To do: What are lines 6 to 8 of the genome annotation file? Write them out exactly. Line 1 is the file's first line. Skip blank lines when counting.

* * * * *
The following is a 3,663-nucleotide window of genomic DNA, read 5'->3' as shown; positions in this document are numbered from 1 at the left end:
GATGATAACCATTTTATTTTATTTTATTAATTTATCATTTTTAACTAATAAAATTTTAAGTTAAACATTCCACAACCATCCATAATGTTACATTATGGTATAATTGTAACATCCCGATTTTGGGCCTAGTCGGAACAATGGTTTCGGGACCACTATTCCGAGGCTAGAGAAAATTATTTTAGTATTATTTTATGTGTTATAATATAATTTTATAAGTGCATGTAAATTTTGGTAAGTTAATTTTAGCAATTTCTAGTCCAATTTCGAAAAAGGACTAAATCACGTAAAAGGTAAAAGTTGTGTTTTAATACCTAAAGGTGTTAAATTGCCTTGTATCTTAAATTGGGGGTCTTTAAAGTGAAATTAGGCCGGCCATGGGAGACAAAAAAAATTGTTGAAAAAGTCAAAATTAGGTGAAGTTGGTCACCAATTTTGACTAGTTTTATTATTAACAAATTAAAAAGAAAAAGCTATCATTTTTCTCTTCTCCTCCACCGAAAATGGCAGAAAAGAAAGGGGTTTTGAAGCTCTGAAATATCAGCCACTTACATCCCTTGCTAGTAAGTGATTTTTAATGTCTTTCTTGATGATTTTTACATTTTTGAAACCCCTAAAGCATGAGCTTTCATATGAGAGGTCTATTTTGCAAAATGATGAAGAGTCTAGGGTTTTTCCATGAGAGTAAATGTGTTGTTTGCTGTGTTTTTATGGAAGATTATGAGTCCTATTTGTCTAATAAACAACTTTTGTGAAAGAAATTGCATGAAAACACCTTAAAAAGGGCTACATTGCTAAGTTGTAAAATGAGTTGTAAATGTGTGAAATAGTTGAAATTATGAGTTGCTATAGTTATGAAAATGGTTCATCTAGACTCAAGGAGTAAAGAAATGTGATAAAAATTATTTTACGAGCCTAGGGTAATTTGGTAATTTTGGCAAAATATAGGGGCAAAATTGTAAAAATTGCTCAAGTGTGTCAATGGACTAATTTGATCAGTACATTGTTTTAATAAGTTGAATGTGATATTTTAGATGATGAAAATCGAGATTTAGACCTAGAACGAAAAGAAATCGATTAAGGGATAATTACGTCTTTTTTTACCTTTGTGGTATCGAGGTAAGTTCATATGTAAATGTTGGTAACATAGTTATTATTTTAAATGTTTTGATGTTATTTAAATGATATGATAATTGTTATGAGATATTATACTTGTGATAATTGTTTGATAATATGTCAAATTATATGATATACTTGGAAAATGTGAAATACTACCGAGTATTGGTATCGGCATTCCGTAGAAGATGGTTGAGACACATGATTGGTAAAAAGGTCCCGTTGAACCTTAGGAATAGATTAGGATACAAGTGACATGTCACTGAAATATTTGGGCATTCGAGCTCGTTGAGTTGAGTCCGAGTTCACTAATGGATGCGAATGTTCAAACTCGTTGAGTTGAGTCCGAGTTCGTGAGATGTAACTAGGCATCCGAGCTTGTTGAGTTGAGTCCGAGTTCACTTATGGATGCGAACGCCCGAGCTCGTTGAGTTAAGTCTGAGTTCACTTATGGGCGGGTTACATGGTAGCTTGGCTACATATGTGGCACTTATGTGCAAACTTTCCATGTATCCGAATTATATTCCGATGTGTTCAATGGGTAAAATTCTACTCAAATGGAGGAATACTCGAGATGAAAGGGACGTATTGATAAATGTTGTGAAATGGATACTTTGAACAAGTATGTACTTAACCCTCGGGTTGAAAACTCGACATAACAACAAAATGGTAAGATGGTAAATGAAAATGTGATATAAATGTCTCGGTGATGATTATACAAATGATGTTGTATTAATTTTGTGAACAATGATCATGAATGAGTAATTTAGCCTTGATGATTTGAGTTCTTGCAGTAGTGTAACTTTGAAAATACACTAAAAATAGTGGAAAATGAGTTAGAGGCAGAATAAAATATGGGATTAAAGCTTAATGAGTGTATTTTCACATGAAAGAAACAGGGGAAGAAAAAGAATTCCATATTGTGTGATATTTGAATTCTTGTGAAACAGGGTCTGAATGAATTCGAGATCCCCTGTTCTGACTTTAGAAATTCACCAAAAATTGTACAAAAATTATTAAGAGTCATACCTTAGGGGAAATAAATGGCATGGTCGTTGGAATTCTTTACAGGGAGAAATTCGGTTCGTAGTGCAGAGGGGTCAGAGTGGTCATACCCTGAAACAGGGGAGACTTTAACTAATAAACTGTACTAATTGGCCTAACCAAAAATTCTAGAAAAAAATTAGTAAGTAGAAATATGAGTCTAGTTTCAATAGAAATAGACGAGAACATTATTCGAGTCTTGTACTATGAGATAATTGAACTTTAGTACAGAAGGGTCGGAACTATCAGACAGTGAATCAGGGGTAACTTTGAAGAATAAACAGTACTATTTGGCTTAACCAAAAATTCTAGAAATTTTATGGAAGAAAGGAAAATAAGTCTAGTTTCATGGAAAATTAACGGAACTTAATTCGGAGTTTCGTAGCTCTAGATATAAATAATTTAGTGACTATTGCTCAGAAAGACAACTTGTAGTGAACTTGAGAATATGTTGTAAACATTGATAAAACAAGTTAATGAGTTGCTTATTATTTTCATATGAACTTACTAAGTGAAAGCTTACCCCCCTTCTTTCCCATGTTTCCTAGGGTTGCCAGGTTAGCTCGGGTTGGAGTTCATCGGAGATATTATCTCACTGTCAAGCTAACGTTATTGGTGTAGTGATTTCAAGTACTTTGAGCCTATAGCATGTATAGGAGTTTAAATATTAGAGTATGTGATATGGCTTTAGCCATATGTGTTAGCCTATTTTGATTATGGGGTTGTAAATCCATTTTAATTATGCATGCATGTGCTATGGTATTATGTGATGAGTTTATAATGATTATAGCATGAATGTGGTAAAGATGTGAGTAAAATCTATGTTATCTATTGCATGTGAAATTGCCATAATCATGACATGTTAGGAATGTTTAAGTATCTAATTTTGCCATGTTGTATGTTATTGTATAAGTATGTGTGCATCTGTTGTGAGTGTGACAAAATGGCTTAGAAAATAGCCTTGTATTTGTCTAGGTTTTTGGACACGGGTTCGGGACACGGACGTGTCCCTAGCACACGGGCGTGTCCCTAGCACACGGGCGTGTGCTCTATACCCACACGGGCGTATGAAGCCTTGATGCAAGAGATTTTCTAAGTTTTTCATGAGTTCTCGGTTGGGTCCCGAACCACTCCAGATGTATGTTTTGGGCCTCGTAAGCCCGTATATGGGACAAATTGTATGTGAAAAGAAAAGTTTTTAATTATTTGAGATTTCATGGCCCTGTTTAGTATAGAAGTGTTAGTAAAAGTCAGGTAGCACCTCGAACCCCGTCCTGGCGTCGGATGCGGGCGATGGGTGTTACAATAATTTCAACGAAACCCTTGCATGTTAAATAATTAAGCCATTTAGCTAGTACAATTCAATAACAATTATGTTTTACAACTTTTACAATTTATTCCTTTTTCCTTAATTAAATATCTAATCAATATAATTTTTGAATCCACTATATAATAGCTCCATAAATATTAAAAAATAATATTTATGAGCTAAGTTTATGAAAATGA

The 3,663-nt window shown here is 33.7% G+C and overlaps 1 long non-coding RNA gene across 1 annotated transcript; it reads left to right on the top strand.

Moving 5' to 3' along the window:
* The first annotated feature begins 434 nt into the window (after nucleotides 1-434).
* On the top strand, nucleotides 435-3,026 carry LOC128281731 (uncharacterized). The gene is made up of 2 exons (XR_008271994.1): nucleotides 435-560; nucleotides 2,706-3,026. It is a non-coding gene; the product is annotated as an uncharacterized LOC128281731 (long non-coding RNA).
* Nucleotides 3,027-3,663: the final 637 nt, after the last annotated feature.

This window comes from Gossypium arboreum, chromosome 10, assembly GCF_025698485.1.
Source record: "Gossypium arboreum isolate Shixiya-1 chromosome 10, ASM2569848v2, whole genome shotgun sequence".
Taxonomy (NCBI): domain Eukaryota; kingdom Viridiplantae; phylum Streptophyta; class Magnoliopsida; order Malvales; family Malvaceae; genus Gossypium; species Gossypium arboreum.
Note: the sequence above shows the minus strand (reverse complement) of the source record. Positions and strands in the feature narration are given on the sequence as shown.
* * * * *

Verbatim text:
* On the top strand, nucleotides 435-3,026 carry LOC128281731 (uncharacterized). The gene is made up of 2 exons (XR_008271994.1): nucleotides 435-560; nucleotides 2,706-3,026. It is a non-coding gene; the product is annotated as an uncharacterized LOC128281731 (long non-coding RNA).
* Nucleotides 3,027-3,663: the final 637 nt, after the last annotated feature.

This window comes from Gossypium arboreum, chromosome 10, assembly GCF_025698485.1.